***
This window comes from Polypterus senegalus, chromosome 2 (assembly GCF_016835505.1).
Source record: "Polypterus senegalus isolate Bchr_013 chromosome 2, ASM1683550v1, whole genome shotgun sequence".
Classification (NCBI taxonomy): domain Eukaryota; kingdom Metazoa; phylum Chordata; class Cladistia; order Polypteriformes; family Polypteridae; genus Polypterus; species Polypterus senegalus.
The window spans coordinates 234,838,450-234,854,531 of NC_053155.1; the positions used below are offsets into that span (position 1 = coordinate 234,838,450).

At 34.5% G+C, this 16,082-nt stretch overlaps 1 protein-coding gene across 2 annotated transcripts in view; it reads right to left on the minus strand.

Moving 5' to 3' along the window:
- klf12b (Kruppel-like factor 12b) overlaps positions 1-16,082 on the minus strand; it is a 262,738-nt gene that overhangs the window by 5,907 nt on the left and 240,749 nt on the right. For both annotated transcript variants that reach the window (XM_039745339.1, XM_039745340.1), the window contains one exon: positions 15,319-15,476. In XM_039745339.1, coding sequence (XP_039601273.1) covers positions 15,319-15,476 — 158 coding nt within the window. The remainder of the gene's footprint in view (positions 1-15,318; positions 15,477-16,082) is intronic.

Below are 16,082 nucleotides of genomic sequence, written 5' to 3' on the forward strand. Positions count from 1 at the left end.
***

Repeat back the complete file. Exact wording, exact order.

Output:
This window comes from Polypterus senegalus, chromosome 2 (assembly GCF_016835505.1).
Source record: "Polypterus senegalus isolate Bchr_013 chromosome 2, ASM1683550v1, whole genome shotgun sequence".
Classification (NCBI taxonomy): domain Eukaryota; kingdom Metazoa; phylum Chordata; class Cladistia; order Polypteriformes; family Polypteridae; genus Polypterus; species Polypterus senegalus.
The window spans coordinates 234,838,450-234,854,531 of NC_053155.1; the positions used below are offsets into that span (position 1 = coordinate 234,838,450).

At 34.5% G+C, this 16,082-nt stretch overlaps 1 protein-coding gene across 2 annotated transcripts in view; it reads right to left on the minus strand.

Moving 5' to 3' along the window:
- klf12b (Kruppel-like factor 12b) overlaps positions 1-16,082 on the minus strand; it is a 262,738-nt gene that overhangs the window by 5,907 nt on the left and 240,749 nt on the right. For both annotated transcript variants that reach the window (XM_039745339.1, XM_039745340.1), the window contains one exon: positions 15,319-15,476. In XM_039745339.1, coding sequence (XP_039601273.1) covers positions 15,319-15,476 — 158 coding nt within the window. The remainder of the gene's footprint in view (positions 1-15,318; positions 15,477-16,082) is intronic.

Below are 16,082 nucleotides of genomic sequence, written 5' to 3' on the forward strand. Positions count from 1 at the left end.